Almaty, the second city and previous capital of Kazakhstan, felt like Europe to us. Expensive Burger King, household appliances, large super markets, food courts and even proper dental care. It was nice to be in a place where we could enjoy some luxuries, although we were missing the off the beaten track feel of the places we had previously been. Luckily at some places we could retrieve the central Asian feeling, such as at the bazar where everything was packed in plastic bags again. We have approached the end of the road in Central Asia: the final chapter.

See for photos from of cycling Almaty to Zharkent the following galleries: Almaty to Kokpek and Charyn Canyon to Zharkent

From the moment we left Almaty however, the central Asian feeling was back. The day before it had snowed a bucketload of snow (lucky us) so we were back slipping and sliding around again. Luckily this time we had our studded tires on Mojo and Isaba which gave us a much more stable footing on the road. We were in no time stress and really just wanted to enjoy the last week in Kazakhstan. We were back in rural Kazakhstan and were enjoying winter cycling with nice views.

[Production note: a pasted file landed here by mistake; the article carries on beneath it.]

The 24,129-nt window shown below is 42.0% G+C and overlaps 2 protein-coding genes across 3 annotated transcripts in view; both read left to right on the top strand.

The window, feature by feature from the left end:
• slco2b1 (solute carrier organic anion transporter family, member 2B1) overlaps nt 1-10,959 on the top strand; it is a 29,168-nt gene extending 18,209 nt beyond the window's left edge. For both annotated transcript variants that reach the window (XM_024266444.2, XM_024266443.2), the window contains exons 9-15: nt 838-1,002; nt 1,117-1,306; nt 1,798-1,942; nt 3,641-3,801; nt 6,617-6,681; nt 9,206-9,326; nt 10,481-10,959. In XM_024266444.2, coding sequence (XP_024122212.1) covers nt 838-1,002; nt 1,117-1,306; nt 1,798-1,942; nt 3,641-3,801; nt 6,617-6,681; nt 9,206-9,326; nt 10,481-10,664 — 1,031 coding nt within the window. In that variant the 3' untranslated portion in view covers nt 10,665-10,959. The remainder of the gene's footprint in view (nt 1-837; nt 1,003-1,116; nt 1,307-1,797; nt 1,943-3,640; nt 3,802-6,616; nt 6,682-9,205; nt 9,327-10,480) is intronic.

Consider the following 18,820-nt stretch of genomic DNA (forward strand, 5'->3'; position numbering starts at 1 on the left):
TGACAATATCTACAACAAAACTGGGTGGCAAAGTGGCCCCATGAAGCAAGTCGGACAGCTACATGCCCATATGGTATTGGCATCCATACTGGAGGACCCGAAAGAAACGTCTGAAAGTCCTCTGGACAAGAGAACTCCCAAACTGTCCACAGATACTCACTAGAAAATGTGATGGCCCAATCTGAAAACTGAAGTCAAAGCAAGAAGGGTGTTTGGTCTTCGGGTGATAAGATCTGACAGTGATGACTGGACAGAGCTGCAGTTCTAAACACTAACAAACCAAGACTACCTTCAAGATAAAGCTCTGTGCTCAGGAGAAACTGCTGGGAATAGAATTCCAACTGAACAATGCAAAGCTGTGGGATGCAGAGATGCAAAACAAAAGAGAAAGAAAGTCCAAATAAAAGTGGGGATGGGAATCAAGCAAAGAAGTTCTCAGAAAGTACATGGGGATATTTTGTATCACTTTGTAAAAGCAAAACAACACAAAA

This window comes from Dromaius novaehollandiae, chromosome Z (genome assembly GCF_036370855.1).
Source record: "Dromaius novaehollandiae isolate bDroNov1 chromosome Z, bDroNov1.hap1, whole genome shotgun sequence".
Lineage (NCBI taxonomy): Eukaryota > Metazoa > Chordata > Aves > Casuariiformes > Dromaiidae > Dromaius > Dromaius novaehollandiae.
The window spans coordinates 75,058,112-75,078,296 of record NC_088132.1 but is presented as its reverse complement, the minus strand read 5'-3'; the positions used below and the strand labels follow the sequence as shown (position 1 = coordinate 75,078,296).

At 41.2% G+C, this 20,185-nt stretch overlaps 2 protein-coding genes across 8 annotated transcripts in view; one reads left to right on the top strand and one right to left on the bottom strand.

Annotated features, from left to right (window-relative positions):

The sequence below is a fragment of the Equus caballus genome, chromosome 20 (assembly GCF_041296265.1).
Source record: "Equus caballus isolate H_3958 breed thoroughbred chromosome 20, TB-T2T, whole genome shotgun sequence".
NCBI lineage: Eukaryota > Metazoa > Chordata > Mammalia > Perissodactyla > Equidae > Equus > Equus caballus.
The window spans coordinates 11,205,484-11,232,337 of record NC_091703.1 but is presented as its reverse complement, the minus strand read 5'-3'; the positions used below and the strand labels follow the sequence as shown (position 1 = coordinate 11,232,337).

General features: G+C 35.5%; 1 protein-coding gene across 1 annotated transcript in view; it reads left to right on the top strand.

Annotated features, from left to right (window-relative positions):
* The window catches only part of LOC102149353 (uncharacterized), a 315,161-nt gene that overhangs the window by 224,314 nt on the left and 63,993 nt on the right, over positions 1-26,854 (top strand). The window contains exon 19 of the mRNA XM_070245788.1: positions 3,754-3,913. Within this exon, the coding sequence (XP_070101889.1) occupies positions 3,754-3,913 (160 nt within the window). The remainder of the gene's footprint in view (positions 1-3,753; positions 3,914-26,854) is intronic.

The first day, part of slipping through snow, was uneventful until we started looking for a place to sleep. We asked around in a small village if we could sleep inside somewhere. Eventually when asking a small baker baking bread in a tandoor oven one of his customers invited us home, but it was in 6 kilometers and the sun was setting. Also the instructions were not so clear. But we decided to give it a go 🙂 We got lucky and the guy decided to drive behind us until we found the right turnoff to the village. He lived in a country house with an outside drop toilet with his wife and two children. Two other daughters had left the house and at least one of them lived nearby. We sat down and enjoyed tea, bread, biscuits, chocolates and then even pancakes! We also got to see Russian dubbed German army television shows before sleeping in the living room. The family was Uyghur and were very welcoming. In the morning the man of the family had already left to his job in Almaty. We got to eat more pancakes and were back on the road again. After 10 km the woman of the family was waiting next to the road with colleagues for some final photos and to send us on our way 🙂